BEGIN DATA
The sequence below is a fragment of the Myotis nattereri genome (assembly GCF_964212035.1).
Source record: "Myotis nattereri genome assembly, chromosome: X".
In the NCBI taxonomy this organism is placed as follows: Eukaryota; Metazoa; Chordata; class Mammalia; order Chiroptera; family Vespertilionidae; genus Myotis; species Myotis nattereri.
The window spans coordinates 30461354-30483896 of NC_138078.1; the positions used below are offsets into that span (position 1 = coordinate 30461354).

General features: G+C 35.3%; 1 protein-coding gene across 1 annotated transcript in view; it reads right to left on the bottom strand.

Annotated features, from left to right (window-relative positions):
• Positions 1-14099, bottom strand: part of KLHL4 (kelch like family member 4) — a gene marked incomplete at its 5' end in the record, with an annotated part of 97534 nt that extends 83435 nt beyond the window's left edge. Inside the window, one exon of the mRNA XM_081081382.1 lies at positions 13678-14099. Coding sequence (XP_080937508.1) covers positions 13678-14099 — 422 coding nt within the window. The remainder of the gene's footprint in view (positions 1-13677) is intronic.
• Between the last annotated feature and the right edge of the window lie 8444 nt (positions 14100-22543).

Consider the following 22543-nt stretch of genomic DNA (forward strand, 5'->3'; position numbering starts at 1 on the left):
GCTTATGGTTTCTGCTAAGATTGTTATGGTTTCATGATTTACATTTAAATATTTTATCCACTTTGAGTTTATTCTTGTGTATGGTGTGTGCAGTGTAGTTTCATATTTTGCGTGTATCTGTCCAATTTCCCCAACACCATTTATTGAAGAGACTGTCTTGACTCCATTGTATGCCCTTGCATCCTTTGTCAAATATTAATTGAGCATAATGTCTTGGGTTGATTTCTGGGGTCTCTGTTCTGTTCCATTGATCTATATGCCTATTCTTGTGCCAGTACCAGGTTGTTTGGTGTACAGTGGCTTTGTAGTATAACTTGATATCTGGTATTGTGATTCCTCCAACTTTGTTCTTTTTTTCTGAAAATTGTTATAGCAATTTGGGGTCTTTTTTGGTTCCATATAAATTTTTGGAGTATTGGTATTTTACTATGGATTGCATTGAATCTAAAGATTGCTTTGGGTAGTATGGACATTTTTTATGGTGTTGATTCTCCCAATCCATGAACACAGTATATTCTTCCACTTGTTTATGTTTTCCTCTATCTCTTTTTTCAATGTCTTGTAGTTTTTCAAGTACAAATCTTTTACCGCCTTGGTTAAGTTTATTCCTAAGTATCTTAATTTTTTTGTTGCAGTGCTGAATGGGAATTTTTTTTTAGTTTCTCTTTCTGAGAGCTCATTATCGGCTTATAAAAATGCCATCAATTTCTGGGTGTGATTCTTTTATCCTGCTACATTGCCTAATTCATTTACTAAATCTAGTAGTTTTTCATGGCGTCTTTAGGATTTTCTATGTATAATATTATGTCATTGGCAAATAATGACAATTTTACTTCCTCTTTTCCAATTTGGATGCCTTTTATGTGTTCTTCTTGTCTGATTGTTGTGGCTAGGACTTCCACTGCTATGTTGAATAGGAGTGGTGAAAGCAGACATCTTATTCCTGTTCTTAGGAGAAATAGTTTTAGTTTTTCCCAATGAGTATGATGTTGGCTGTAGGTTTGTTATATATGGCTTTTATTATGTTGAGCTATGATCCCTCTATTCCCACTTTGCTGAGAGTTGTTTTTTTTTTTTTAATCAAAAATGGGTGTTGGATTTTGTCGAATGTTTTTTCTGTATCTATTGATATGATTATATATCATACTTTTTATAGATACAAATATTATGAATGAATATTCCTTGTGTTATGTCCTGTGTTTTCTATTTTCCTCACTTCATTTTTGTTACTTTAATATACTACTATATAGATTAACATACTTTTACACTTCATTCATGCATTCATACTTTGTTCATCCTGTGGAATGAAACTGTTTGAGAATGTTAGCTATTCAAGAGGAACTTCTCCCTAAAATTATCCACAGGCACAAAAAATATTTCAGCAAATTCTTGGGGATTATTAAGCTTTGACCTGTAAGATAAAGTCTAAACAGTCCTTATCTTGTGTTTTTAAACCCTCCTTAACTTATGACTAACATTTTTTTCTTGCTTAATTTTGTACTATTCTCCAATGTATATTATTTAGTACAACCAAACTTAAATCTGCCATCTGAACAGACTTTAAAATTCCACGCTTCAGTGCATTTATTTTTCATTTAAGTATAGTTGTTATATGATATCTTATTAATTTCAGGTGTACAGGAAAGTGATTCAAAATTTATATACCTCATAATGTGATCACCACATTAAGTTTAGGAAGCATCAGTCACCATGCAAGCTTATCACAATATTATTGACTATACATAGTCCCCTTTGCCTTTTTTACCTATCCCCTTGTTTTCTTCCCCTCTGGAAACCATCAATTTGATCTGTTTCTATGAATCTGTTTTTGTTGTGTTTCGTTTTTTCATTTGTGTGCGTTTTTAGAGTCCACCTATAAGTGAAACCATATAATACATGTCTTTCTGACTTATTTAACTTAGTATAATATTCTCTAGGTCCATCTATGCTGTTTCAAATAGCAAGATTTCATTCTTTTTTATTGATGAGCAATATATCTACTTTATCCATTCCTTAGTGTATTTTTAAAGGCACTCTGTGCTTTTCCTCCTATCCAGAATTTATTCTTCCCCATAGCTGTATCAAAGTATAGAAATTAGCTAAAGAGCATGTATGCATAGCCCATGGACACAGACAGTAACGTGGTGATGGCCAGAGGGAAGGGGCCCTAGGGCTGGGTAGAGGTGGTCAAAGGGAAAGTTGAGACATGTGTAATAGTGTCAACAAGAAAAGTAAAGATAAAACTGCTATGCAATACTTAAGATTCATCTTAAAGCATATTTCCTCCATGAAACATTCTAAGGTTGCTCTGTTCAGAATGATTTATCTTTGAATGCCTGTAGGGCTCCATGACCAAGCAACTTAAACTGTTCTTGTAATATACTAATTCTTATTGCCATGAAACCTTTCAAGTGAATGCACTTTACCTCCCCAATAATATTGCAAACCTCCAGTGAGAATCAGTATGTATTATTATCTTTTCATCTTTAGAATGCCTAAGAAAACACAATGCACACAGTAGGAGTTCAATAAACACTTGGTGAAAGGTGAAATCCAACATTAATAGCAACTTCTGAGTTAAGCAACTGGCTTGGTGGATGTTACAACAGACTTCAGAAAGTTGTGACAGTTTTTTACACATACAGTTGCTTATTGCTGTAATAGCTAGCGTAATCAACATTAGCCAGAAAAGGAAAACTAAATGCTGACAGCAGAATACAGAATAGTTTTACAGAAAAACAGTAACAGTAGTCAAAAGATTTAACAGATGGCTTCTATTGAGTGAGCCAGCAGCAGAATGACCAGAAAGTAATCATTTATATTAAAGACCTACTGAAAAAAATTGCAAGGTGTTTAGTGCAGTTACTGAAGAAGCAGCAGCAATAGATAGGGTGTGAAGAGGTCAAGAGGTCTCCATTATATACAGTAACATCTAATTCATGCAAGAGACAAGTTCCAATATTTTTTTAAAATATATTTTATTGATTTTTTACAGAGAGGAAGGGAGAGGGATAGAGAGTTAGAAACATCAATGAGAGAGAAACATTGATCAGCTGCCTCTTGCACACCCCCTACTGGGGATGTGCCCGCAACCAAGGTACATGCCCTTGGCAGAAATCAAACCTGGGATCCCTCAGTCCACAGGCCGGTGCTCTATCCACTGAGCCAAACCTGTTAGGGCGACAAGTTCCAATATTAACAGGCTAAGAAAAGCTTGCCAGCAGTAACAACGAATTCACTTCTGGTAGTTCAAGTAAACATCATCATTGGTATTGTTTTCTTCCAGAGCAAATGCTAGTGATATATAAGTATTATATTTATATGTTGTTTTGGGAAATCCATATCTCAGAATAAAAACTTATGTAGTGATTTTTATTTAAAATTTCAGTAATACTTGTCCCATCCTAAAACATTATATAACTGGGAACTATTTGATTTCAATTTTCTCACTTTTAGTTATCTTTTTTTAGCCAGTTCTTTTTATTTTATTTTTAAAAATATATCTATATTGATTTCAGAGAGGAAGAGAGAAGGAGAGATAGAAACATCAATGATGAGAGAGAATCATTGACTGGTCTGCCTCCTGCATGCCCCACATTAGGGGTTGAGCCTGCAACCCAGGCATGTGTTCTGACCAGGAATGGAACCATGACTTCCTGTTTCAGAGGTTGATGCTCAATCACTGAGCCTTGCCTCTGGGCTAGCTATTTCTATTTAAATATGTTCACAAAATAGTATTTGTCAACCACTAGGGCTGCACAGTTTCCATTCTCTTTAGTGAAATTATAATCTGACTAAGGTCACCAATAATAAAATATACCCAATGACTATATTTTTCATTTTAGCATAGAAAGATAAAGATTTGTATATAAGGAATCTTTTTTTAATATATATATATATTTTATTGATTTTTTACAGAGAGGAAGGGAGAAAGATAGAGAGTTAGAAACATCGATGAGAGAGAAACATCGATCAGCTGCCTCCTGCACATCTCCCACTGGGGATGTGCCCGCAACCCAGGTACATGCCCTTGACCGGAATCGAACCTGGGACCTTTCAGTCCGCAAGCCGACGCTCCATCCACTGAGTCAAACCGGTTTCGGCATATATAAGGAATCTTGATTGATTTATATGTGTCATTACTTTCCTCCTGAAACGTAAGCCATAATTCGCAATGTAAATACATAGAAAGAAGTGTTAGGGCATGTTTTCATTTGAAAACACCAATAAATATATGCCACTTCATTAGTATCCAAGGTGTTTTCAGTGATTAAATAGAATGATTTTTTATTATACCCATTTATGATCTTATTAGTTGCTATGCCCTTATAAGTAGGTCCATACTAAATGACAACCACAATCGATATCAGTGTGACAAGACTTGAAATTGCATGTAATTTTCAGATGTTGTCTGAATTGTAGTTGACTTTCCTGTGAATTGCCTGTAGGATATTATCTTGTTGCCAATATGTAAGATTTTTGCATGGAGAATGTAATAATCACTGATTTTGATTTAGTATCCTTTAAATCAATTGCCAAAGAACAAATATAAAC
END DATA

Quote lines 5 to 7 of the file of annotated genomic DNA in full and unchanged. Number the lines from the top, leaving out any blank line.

General features: G+C 35.3%; 1 protein-coding gene across 1 annotated transcript in view; it reads right to left on the bottom strand.

Annotated features, from left to right (window-relative positions):
• Positions 1-14099, bottom strand: part of KLHL4 (kelch like family member 4) — a gene marked incomplete at its 5' end in the record, with an annotated part of 97534 nt that extends 83435 nt beyond the window's left edge. Inside the window, one exon of the mRNA XM_081081382.1 lies at positions 13678-14099. Coding sequence (XP_080937508.1) covers positions 13678-14099 — 422 coding nt within the window. The remainder of the gene's footprint in view (positions 1-13677) is intronic.